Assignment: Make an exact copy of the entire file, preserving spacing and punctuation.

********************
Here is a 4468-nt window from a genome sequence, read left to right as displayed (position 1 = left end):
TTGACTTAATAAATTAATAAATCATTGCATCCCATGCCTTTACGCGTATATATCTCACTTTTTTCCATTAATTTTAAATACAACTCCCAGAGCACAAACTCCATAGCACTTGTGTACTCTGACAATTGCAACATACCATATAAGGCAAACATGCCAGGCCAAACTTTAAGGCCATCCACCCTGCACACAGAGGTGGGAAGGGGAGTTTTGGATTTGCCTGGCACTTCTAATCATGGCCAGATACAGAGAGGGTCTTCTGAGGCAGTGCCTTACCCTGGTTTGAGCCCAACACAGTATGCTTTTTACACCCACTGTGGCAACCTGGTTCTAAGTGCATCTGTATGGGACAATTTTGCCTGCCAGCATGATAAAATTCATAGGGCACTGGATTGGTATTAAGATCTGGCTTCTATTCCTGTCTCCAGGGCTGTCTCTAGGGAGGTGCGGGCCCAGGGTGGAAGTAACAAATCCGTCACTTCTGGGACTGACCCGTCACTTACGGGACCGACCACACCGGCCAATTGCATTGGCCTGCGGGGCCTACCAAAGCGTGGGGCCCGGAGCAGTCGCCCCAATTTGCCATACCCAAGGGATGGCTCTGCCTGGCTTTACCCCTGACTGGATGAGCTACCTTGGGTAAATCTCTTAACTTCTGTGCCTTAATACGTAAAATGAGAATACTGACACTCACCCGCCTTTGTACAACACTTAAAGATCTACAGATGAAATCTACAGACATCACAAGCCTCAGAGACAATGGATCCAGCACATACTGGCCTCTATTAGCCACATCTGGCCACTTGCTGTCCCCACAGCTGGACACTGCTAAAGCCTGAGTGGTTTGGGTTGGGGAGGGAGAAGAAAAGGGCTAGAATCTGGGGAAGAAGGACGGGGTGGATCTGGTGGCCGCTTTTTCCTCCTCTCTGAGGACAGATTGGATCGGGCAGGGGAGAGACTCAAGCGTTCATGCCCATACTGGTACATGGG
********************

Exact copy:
Here is a 4468-nt window from a genome sequence, read left to right as displayed (position 1 = left end):
TTGACTTAATAAATTAATAAATCATTGCATCCCATGCCTTTACGCGTATATATCTCACTTTTTTCCATTAATTTTAAATACAACTCCCAGAGCACAAACTCCATAGCACTTGTGTACTCTGACAATTGCAACATACCATATAAGGCAAACATGCCAGGCCAAACTTTAAGGCCATCCACCCTGCACACAGAGGTGGGAAGGGGAGTTTTGGATTTGCCTGGCACTTCTAATCATGGCCAGATACAGAGAGGGTCTTCTGAGGCAGTGCCTTACCCTGGTTTGAGCCCAACACAGTATGCTTTTTACACCCACTGTGGCAACCTGGTTCTAAGTGCATCTGTATGGGACAATTTTGCCTGCCAGCATGATAAAATTCATAGGGCACTGGATTGGTATTAAGATCTGGCTTCTATTCCTGTCTCCAGGGCTGTCTCTAGGGAGGTGCGGGCCCAGGGTGGAAGTAACAAATCCGTCACTTCTGGGACTGACCCGTCACTTACGGGACCGACCACACCGGCCAATTGCATTGGCCTGCGGGGCCTACCAAAGCGTGGGGCCCGGAGCAGTCGCCCCAATTTGCCATACCCAAGGGATGGCTCTGCCTGGCTTTACCCCTGACTGGATGAGCTACCTTGGGTAAATCTCTTAACTTCTGTGCCTTAATACGTAAAATGAGAATACTGACACTCACCCGCCTTTGTACAACACTTAAAGATCTACAGATGAAATCTACAGACATCACAAGCCTCAGAGACAATGGATCCAGCACATACTGGCCTCTATTAGCCACATCTGGCCACTTGCTGTCCCCACAGCTGGACACTGCTAAAGCCTGAGTGGTTTGGGTTGGGGAGGGAGAAGAAAAGGGCTAGAATCTGGGGAAGAAGGACGGGGTGGATCTGGTGGCCGCTTTTTCCTCCTCTCTGAGGACAGATTGGATCGGGCAGGGGAGAGACTCAAGCGTTCATGCCCATACTGGTACATGGG